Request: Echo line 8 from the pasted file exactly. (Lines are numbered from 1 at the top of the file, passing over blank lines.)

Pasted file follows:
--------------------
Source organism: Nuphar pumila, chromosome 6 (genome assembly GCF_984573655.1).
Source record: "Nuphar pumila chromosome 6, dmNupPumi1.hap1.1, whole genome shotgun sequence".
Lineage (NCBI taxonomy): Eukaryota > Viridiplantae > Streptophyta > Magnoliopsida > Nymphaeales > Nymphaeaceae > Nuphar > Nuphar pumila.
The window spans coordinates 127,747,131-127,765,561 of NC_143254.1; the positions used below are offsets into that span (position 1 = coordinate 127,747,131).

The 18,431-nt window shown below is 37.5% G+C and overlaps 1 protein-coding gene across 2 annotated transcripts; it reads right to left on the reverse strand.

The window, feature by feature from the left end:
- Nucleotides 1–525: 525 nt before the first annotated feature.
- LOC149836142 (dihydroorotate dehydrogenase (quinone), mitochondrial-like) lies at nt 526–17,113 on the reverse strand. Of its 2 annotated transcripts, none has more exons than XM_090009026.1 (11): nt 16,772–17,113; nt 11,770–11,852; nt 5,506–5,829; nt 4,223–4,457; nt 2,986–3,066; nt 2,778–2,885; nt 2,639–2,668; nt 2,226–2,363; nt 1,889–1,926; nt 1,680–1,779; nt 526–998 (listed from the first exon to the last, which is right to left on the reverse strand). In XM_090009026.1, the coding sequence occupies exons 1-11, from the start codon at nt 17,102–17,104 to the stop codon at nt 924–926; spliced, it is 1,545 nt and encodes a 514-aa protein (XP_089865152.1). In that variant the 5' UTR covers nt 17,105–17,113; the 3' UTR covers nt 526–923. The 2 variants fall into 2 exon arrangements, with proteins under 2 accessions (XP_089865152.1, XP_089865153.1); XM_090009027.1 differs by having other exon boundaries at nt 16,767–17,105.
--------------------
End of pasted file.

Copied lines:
- LOC149836142 (dihydroorotate dehydrogenase (quinone), mitochondrial-like) lies at nt 526–17,113 on the reverse strand. Of its 2 annotated transcripts, none has more exons than XM_090009026.1 (11): nt 16,772–17,113; nt 11,770–11,852; nt 5,506–5,829; nt 4,223–4,457; nt 2,986–3,066; nt 2,778–2,885; nt 2,639–2,668; nt 2,226–2,363; nt 1,889–1,926; nt 1,680–1,779; nt 526–998 (listed from the first exon to the last, which is right to left on the reverse strand). In XM_090009026.1, the coding sequence occupies exons 1-11, from the start codon at nt 17,102–17,104 to the stop codon at nt 924–926; spliced, it is 1,545 nt and encodes a 514-aa protein (XP_089865152.1). In that variant the 5' UTR covers nt 17,105–17,113; the 3' UTR covers nt 526–923. The 2 variants fall into 2 exon arrangements, with proteins under 2 accessions (XP_089865152.1, XP_089865153.1); XM_090009027.1 differs by having other exon boundaries at nt 16,767–17,105.